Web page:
Mexico’s experience in handling the H1N1 crisis left it in a good position to combat the next health scare. “There is still some capacity from an institutional perspective,” Carlos Petersen, a former Mexican government official now at the Eurasia Group consulting firm, told me. The country’s deputy health minister today, he noted, played a big role in curbing the influenza outbreak 11 years ago.

But from the moment he came to power, AMLO started making reforms that have left Mexico less prepared for the coronavirus than it otherwise would’ve been.

How AMLO left Mexico vulnerable to the coronavirus

A major part of AMLO’s presidential campaign was his anti-corruption initiative, in which he vowed to end high-level grift for the benefit of the average Mexican. Now in power, he’s kept to his word, but in ways that made his administration less able to confront the coronavirus crisis.

First, he started cutting salaries of public sector workers — a major campaign promise — so there would be more money in the federal budget for private citizens. He even fought the country’s Supreme Court last year, forcing the justices to accept a 25 percent pay cut; AMLO himself makes less money than his predecessors.

“We can’t have a rich government in a poor country,” he’s said many times.

But the unfortunate result is that hundreds of competent officials have left the government because they don’t like AMLO’s meddling and the lower salaries. What’s more, he’s fired others whom he believed to be political enemies or singularly corrupt. That, according to former US Ambassador to Mexico Roberta Jacobson, left the country with fewer seasoned professionals to deal with the crisis.

“He really gutted the technocratic capabilities of the public sector when he came to office,” she told me. As a US official during the 2009 H1N1 outbreak, she remembers working with her Mexican and Canadian counterparts on efforts to find a cure. “You don’t see any of that kind of cooperation now.”

President Obama, President Calderón, and Canadian Prime Minister Stephen Harper gather for the North American leaders summit where they discussed the efforts to combat the swine flu, in Guadalajara, on August 10, 2009.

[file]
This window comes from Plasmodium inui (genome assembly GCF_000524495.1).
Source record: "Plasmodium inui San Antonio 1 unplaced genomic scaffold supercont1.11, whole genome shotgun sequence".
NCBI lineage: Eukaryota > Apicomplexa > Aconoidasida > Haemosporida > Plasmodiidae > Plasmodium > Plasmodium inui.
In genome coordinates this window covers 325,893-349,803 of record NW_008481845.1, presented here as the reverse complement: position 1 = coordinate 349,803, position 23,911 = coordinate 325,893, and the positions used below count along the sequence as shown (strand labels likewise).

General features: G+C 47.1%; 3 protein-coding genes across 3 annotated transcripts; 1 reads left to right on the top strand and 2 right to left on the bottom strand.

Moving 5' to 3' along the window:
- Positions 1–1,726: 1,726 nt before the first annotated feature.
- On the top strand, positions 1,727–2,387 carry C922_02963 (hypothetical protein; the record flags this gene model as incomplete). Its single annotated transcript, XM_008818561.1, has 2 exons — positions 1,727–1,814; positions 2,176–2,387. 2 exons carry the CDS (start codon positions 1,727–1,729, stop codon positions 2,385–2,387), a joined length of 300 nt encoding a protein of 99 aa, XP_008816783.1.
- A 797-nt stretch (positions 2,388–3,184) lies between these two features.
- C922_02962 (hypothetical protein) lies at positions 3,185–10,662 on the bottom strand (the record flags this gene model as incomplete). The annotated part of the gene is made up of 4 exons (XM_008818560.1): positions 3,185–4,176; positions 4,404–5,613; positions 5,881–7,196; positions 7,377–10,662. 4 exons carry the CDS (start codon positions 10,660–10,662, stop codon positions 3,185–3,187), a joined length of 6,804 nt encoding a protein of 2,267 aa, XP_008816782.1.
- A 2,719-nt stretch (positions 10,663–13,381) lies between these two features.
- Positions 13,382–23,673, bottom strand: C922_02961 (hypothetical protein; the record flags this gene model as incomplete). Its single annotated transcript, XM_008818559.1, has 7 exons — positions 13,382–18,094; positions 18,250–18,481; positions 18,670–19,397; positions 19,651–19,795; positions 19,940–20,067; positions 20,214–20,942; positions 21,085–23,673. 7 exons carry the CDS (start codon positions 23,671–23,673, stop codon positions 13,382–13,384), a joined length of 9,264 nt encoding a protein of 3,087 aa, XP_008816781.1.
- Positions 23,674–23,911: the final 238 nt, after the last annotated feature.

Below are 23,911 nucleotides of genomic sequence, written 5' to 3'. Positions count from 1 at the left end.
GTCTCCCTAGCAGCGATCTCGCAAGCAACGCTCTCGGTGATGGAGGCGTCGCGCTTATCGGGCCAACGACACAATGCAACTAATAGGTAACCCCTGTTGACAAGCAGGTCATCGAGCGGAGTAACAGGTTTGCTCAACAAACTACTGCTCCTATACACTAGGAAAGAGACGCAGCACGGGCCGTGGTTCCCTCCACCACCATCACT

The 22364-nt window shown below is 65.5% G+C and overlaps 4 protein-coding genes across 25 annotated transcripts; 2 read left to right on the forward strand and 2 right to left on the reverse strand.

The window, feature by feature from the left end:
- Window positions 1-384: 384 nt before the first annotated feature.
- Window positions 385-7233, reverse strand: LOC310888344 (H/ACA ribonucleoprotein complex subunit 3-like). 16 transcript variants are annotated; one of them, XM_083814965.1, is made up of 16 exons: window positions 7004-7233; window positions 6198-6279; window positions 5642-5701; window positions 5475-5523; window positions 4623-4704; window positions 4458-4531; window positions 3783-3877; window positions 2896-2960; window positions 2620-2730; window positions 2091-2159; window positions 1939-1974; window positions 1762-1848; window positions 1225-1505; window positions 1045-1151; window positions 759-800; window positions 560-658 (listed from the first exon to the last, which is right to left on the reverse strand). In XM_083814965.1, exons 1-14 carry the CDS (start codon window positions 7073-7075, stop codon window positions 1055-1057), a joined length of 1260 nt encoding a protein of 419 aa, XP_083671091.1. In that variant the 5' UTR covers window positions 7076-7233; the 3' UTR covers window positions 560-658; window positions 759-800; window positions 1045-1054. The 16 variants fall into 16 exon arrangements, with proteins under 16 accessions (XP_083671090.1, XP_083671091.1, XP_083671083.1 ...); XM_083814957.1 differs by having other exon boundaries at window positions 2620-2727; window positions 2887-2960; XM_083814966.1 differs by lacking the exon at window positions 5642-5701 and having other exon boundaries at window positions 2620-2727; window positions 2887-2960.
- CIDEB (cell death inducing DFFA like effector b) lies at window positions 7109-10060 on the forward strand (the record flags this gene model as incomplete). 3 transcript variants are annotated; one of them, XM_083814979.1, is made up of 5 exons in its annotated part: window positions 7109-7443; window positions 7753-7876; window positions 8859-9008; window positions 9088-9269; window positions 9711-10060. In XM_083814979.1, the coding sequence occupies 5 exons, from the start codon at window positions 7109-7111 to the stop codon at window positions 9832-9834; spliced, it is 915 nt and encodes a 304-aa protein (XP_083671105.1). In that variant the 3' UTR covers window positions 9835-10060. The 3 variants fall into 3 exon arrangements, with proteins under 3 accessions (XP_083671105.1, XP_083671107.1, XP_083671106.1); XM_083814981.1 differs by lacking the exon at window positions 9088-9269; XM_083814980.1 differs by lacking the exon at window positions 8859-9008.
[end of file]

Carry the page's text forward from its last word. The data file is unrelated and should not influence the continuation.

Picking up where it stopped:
Jewel Samad/AFP via Getty Images

Second, he’s severely cut the health care sector as part of his austerity measures to control government spending. In 2019, for example, around 10,000 health professionals were laid off due to a 44 percent cut to a public health and welfare agency. That’s led to delays in surgeries for children, reductions in staff, and cancellations of many forms of treatments for patients.

The Eurasia Group’s Petersen, however, told me that previous Mexican administrations had made cuts to the country’s health care system over the years. AMLO isn’t unique in that regard, then, but he is among the most aggressive in cost-cutting measures for that sector.

Mexico’s health care system is in poor shape. It has about 1.4 hospital beds per 1,000 people, according to the Organization for Economic Cooperation and Development, just over 2,000 ventilators in the entire country, and few coronavirus tests.

“If Mexico has undetected cases circulating, the spread of the disease is going to be brutal,” Moreno, the doctor at the ABC Medical Center, told Bloomberg on March 11.

What’s more, physicians note they don’t have enough personal protective equipment like masks and gloves to treat patients.

“I’m working in the hospital trying to figure out how the hospital is going to be getting through the next weeks because we know the explosion of cases is going to be in the next weeks,” Moreno told the New York Times on March 24.

Some medical staff are protesting in the streets to demand the government spend more to provide materials and personnel. “We can’t work without equipment,” a nurse in the state of Tabasco said in a Twitter video this week. “We also have families — children and parents.”

“We’re only asking for basic things, nothing else,” she continued, adding that four of her colleagues now have symptoms that resemble those of Covid-19.

AMLO also made two reforms that have clearly backfired.

One change was to the Seguro Popular (Popular Insurance), a program in which the central government gave states money to cover some medical expenses for the uninsured. The president worried, rightly, that some officials took the money for their own use or misallocated the funds.

AMLO therefore completely centralized the program and gave it a new name. But that move made some procedures more expensive while also eliminating coverage for others. Lower-income people, then, were made worse off by the change, experts say.